Gandhiji in his post-prayer speech referred to a letter from a correspondent which had lately reached him. It was in answer to that letter that he wanted to say that if a man abused him, it would never do for him to return the abuse. An evil returned by another evil only succeeded in multiplying it, instead of leading to its reduction. It was a universal law, he said, that violence could never be quenched by superior violence but could only he quenched by non-violence. But the true meaning of non-resistance had often been misunderstood or even distorted. It never implied that a non-violent man should bend before the violence of an aggressor. While not returning the latter's violence by violence, he should refuse to submit to the latter's illegitimate demand even to the point of death. That was the true meaning of non-resistance.
If, for instance, proceeded the speaker, someone asked him under
threat of violence to admit a claim, say, like that of Pakistan, he
should not immediately rush to return the violence thus offered. In
all humility he would ask the aggressor what was really meant by the
demand, and if he was really satisfied that it was something worth
striving for, then he would have no hesitation in proclaiming from
the housetop that the demand was just and it had to be admitted by
everyone concerned. But if the demand was backed by force, then the
only course open to the nonviolent man was to offer non-resistance
against it as long as he was not convinced of its justice. He was
not to return violence but neutralize it by withholding one's hand
and, at the same time, refusing to submit to the demand. This was
the only civilized way of going on in the world. Any other course
could only lead to a race for armaments interspersed by periods of
peace which was by necessity and brought about by exhaustion, when
preparations would be going on for violence of a superior order.
Peace through superior violence inevitably led to the atom bomb and
all that it stood for. It was the completest negation of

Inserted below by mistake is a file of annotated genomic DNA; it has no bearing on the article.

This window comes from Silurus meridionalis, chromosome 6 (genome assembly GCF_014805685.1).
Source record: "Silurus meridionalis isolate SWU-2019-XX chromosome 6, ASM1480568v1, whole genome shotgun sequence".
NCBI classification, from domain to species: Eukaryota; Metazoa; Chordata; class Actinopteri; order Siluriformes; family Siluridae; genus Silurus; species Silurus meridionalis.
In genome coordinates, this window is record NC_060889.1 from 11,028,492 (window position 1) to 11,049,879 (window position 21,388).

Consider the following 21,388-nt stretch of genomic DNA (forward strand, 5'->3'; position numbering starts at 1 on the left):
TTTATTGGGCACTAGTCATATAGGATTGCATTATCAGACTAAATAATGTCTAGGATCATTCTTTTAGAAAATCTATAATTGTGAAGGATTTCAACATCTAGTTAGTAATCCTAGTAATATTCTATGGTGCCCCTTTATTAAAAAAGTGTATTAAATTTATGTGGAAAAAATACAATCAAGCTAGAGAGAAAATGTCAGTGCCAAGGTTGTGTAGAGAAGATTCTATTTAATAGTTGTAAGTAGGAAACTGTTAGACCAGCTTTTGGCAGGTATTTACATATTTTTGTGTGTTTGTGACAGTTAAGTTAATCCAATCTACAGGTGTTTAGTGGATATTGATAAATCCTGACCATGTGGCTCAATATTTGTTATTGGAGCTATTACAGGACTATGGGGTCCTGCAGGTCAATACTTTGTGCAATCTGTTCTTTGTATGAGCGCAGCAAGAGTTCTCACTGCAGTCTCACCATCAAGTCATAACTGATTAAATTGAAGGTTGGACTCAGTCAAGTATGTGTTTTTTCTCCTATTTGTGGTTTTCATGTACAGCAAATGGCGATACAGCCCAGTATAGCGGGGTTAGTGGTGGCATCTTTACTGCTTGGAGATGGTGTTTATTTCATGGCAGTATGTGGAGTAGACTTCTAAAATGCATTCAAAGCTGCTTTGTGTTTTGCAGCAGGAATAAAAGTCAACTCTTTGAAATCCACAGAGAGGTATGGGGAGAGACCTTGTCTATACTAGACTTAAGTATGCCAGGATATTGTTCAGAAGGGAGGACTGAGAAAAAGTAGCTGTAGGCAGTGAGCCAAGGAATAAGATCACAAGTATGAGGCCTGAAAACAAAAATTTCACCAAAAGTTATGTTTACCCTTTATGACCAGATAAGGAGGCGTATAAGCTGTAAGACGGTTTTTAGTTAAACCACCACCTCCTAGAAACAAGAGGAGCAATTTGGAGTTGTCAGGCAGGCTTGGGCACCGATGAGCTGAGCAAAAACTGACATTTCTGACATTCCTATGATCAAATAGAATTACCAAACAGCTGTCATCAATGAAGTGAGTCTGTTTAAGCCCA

non-violence and of democracy which was not possible without the
The non-violent resistance described above required courage of a
superior order to that needed in violent warfare. Forgiveness was
the quality of the brave, not of the cowardly. Gandhiji here related
a story, from the Mahabharata, when one of the Pandava brothers was
accidentally injured while living in disguise in the home of King
Virata. The brothers not only hid what had happened, but for fear
that harm might come to the host if a drop of blood touched the
ground, they prevented it from doing so by means of a golden bowl.
It was this type of forbearance and courage which Gandhiji wished
every Indian to develop whether he was a Hindu, Mussalman,
Christian, Parsi or Sikh. That alone could rescue them from their
present fallen condition.
The lesson of non-violence was present in every religion but
Gandhiji fondly believed that perhaps it was here in India that its
practice had been reduced to a science. Innumerable saints had laid
down their lives in tapash-charya until poets had felt that
the Himalayas became purified in their snowy whiteness by means of
their sacrifice. But all that practice of non-violence was nearly
dead today. It was necessary to revive the eternal law of answering
anger by love and violence by non-violence; and where could this be
more readily done than in this land of King Janaka and Ramachandra?